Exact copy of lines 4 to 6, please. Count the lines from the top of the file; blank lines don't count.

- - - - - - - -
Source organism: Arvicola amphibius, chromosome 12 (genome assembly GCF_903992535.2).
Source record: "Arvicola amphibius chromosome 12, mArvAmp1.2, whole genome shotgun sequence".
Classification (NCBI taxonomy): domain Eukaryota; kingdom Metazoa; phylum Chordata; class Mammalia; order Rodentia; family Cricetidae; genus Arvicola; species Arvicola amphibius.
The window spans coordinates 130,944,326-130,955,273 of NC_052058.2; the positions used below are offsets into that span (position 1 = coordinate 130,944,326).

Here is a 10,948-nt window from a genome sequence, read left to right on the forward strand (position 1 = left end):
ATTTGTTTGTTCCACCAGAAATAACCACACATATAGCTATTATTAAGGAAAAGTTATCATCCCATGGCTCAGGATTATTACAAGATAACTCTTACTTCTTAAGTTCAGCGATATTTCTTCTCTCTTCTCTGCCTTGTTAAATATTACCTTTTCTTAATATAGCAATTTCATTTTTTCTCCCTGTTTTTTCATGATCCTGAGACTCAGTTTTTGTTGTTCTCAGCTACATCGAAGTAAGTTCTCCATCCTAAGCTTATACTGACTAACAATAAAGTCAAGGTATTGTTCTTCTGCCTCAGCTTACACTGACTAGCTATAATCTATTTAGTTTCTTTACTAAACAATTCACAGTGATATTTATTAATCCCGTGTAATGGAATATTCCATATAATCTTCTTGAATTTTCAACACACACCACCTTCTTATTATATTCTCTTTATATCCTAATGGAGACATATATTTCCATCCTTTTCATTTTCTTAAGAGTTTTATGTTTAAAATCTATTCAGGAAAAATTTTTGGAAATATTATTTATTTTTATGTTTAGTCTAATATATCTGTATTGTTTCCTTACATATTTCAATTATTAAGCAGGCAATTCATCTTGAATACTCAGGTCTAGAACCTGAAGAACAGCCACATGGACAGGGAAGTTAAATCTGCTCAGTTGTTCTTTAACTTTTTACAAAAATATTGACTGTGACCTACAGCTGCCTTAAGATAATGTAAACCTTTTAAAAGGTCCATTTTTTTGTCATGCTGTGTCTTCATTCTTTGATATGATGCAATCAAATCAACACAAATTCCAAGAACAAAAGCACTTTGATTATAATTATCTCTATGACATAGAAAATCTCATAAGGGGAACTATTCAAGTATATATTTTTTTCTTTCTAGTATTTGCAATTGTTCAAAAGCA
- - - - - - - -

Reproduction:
The window spans coordinates 130,944,326-130,955,273 of NC_052058.2; the positions used below are offsets into that span (position 1 = coordinate 130,944,326).

Here is a 10,948-nt window from a genome sequence, read left to right on the forward strand (position 1 = left end):
ATTTGTTTGTTCCACCAGAAATAACCACACATATAGCTATTATTAAGGAAAAGTTATCATCCCATGGCTCAGGATTATTACAAGATAACTCTTACTTCTTAAGTTCAGCGATATTTCTTCTCTCTTCTCTGCCTTGTTAAATATTACCTTTTCTTAATATAGCAATTTCATTTTTTCTCCCTGTTTTTTCATGATCCTGAGACTCAGTTTTTGTTGTTCTCAGCTACATCGAAGTAAGTTCTCCATCCTAAGCTTATACTGACTAACAATAAAGTCAAGGTATTGTTCTTCTGCCTCAGCTTACACTGACTAGCTATAATCTATTTAGTTTCTTTACTAAACAATTCACAGTGATATTTATTAATCCCGTGTAATGGAATATTCCATATAATCTTCTTGAATTTTCAACACACACCACCTTCTTATTATATTCTCTTTATATCCTAATGGAGACATATATTTCCATCCTTTTCATTTTCTTAAGAGTTTTATGTTTAAAATCTATTCAGGAAAAATTTTTGGAAATATTATTTATTTTTATGTTTAGTCTAATATATCTGTATTGTTTCCTTACATATTTCAATTATTAAGCAGGCAATTCATCTTGAATACTCAGGTCTAGAACCTGAAGAACAGCCACATGGACAGGGAAGTTAAATCTGCTCAGTTGTTCTTTAACTTTTTACAAAAATATTGACTGTGACCTACAGCTGCCTTAAGATAATGTAAACCTTTTAAAAGGTCCATTTTTTTGTCATGCTGTGTCTTCATTCTTTGATATGATGCAATCAAATCAACACAAATTCCAAGAACAAAAGCACTTTGATTATAATTATCTCTATGACATAGAAAATCTCATAAGGGGAACTATTCAAGTATATATTTTTTTCTTTCTAGTATTTGCAATTGTTCAAAAGCA